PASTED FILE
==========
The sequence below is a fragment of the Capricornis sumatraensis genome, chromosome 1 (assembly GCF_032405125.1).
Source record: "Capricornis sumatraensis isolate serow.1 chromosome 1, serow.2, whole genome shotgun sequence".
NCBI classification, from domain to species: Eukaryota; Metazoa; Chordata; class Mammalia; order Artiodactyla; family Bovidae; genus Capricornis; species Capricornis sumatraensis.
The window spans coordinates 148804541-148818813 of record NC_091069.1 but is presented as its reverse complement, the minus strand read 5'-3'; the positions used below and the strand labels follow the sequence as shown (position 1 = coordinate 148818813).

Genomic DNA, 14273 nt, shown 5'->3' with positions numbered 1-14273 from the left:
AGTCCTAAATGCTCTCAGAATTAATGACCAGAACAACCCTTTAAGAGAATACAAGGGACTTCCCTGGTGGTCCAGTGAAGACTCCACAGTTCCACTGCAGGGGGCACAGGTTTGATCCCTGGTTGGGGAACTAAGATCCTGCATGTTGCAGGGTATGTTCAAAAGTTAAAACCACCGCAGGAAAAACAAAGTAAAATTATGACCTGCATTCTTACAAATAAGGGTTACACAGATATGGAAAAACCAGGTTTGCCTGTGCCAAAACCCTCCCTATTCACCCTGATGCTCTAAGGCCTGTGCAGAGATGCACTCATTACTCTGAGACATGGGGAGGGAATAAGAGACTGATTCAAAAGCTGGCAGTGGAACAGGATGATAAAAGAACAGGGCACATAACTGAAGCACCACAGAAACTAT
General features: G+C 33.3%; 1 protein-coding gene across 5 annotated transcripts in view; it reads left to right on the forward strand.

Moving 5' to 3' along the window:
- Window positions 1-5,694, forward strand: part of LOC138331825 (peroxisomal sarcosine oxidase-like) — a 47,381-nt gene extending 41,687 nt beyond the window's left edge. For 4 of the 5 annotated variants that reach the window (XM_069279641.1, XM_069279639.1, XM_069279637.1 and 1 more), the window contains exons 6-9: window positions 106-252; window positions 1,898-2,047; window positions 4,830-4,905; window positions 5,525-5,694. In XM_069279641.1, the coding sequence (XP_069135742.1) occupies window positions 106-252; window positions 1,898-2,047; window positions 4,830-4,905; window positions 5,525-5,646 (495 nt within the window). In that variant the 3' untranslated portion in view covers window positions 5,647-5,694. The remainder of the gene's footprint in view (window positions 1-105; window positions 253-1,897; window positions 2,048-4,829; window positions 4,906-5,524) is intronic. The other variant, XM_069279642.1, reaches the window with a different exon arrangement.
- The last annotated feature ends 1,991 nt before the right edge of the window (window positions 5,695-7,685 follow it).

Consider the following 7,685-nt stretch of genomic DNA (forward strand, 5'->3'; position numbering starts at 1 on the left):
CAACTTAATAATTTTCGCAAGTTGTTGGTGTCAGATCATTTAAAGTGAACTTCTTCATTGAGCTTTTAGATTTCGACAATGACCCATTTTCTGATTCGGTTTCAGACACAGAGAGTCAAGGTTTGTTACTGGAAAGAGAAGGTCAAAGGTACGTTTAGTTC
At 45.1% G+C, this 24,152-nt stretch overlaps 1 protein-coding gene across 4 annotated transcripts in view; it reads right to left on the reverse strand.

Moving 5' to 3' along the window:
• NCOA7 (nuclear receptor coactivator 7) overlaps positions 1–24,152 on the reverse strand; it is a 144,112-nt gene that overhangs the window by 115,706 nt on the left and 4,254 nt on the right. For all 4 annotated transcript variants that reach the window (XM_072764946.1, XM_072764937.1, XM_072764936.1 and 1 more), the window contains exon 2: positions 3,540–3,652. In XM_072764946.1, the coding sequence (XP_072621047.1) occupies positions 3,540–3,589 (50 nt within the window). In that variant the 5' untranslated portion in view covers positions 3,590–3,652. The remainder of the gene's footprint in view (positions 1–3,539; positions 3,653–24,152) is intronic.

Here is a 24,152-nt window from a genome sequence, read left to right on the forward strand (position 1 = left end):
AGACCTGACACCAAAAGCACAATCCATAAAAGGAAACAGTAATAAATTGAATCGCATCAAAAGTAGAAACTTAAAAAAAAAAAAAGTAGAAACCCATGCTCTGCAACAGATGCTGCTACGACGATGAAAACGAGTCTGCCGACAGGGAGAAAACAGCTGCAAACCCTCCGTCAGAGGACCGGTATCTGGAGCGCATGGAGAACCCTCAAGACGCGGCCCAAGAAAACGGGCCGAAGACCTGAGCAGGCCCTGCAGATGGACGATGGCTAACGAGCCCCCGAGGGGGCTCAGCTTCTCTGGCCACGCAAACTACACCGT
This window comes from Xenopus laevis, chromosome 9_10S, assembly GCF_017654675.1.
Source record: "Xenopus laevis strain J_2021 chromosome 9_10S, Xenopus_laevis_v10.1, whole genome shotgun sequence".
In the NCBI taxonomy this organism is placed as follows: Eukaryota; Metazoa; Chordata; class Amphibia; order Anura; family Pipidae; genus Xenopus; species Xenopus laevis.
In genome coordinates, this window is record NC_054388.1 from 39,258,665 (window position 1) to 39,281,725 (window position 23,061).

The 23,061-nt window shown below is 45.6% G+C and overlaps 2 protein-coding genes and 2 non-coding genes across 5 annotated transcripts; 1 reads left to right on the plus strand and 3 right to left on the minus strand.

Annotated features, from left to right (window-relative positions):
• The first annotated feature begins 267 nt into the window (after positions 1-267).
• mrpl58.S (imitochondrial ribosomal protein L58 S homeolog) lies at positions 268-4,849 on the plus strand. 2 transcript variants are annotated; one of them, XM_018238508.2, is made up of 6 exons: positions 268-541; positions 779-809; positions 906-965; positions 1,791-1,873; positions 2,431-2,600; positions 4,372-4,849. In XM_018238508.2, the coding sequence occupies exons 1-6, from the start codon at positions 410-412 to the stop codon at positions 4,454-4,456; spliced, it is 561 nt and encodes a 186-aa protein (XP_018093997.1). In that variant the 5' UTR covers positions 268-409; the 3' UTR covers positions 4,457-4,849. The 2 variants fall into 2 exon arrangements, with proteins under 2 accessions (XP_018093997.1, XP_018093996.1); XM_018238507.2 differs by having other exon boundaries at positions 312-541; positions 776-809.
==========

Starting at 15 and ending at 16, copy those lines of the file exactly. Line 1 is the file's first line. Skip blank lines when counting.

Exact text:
• NCOA7 (nuclear receptor coactivator 7) overlaps positions 1–24,152 on the reverse strand; it is a 144,112-nt gene that overhangs the window by 115,706 nt on the left and 4,254 nt on the right. For all 4 annotated transcript variants that reach the window (XM_072764946.1, XM_072764937.1, XM_072764936.1 and 1 more), the window contains exon 2: positions 3,540–3,652. In XM_072764946.1, the coding sequence (XP_072621047.1) occupies positions 3,540–3,589 (50 nt within the window). In that variant the 5' untranslated portion in view covers positions 3,590–3,652. The remainder of the gene's footprint in view (positions 1–3,539; positions 3,653–24,152) is intronic.

Here is a 24,152-nt window from a genome sequence, read left to right on the forward strand (position 1 = left end):